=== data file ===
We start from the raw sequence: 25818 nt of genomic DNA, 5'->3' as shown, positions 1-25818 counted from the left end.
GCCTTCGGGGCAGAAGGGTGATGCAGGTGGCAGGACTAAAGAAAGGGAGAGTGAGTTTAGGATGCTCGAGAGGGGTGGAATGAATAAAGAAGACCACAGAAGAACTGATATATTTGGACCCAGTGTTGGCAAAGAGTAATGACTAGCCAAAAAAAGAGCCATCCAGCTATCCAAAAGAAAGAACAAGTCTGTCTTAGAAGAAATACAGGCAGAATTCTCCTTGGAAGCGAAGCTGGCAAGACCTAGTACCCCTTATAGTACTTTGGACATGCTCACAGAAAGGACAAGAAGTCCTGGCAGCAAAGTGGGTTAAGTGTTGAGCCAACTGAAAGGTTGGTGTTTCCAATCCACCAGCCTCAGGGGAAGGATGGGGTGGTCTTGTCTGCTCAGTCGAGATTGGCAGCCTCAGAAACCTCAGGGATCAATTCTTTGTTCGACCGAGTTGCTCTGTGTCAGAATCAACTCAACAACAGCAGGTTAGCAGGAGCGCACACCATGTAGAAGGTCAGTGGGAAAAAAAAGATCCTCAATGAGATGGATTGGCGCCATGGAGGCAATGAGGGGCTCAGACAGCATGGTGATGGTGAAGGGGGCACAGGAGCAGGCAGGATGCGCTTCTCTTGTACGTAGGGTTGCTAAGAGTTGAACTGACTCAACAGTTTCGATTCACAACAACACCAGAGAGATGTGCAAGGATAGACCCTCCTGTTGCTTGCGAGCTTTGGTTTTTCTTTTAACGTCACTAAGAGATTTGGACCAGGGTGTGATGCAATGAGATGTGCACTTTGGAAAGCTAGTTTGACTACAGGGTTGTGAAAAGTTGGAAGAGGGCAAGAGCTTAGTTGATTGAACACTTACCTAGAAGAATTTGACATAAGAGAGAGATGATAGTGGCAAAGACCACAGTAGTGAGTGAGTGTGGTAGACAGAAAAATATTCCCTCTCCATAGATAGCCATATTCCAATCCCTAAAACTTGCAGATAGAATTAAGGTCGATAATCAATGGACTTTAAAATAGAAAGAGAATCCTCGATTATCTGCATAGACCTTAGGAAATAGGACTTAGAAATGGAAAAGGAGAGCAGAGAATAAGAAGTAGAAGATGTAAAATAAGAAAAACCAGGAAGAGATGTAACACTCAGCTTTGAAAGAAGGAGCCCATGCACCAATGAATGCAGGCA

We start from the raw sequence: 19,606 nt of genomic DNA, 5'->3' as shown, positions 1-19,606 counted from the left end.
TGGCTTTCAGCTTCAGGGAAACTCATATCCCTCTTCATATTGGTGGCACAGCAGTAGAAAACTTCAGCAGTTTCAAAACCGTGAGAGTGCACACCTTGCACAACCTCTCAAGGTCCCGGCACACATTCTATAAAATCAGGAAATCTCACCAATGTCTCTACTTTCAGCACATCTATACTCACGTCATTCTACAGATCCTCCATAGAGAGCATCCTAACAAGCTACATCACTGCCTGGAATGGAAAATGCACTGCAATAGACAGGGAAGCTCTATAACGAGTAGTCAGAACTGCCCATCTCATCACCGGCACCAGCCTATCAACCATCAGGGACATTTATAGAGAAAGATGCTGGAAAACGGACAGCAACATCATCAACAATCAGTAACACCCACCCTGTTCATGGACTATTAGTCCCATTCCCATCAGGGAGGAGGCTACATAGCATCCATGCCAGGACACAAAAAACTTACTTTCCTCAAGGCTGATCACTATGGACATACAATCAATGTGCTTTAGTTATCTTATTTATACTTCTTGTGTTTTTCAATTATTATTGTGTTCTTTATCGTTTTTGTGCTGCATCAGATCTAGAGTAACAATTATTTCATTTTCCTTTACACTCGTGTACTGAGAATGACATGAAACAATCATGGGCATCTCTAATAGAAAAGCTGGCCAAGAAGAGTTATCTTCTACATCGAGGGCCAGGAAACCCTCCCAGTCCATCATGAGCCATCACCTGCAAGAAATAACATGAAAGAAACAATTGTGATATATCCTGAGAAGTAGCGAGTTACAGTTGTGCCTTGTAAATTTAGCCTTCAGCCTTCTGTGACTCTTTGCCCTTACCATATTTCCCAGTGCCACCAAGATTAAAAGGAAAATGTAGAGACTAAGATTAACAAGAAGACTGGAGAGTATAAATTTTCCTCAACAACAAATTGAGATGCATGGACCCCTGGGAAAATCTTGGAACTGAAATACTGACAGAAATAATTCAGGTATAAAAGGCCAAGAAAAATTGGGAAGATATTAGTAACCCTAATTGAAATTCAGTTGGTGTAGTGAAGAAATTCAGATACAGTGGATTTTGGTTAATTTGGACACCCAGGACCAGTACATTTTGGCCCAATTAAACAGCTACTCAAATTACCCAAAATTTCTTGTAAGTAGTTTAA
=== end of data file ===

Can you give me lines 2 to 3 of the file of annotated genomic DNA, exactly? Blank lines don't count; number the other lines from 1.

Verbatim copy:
GCCTTCGGGGCAGAAGGGTGATGCAGGTGGCAGGACTAAAGAAAGGGAGAGTGAGTTTAGGATGCTCGAGAGGGGTGGAATGAATAAAGAAGACCACAGAAGAACTGATATATTTGGACCCAGTGTTGGCAAAGAGTAATGACTAGCCAAAAAAAGAGCCATCCAGCTATCCAAAAGAAAGAACAAGTCTGTCTTAGAAGAAATACAGGCAGAATTCTCCTTGGAAGCGAAGCTGGCAAGACCTAGTACCCCTTATAGTACTTTGGACATGCTCACAGAAAGGACAAGAAGTCCTGGCAGCAAAGTGGGTTAAGTGTTGAGCCAACTGAAAGGTTGGTGTTTCCAATCCACCAGCCTCAGGGGAAGGATGGGGTGGTCTTGTCTGCTCAGTCGAGATTGGCAGCCTCAGAAACCTCAGGGATCAATTCTTTGTTCGACCGAGTTGCTCTGTGTCAGAATCAACTCAACAACAGCAGGTTAGCAGGAGCGCACACCATGTAGAAGGTCAGTGGGAAAAAAAAGATCCTCAATGAGATGGATTGGCGCCATGGAGGCAATGAGGGGCTCAGACAGCATGGTGATGGTGAAGGGGGCACAGGAGCAGGCAGGATGCGCTTCTCTTGTACGTAGGGTTGCTAAGAGTTGAACTGACTCAACAGTTTCGATTCACAACAACACCAGAGAGATGTGCAAGGATAGACCCTCCTGTTGCTTGCGAGCTTTGGTTTTTCTTTTAACGTCACTAAGAGATTTGGACCAGGGTGTGATGCAATGAGATGTGCACTTTGGAAAGCTAGTTTGACTACAGGGTTGTGAAAAGTTGGAAGAGGGCAAGAGCTTAGTTGATTGAACACTTACCTAGAAGAATTTGACATAAGAGAGAGATGATAGTGGCAAAGACCACAGTAGTGAGTGAGTGTGGTAGACAGAAAAATATTCCCTCTCCATAGATAGCCATATTCCAATCCCTAAAACTTGCAGATAGAATTAAGGTCGATAATCAATGGACTTTAAAATAGAAAGAGAATCCTCGATTATCTGCATAGACCTTAGGAAATAGGACTTAGAAATGGAAAAGGAGAGCAGAGAATAAGAAGTAGAAGATGTAAAATAAGAAAAACCAGGAAGAGATGTAACACTCAGCTTTGAAAGAAGGAGCCCATGCACCAATGAATGCAGGCA

We start from the raw sequence: 19,606 nt of genomic DNA, 5'->3' as shown, positions 1-19,606 counted from the left end.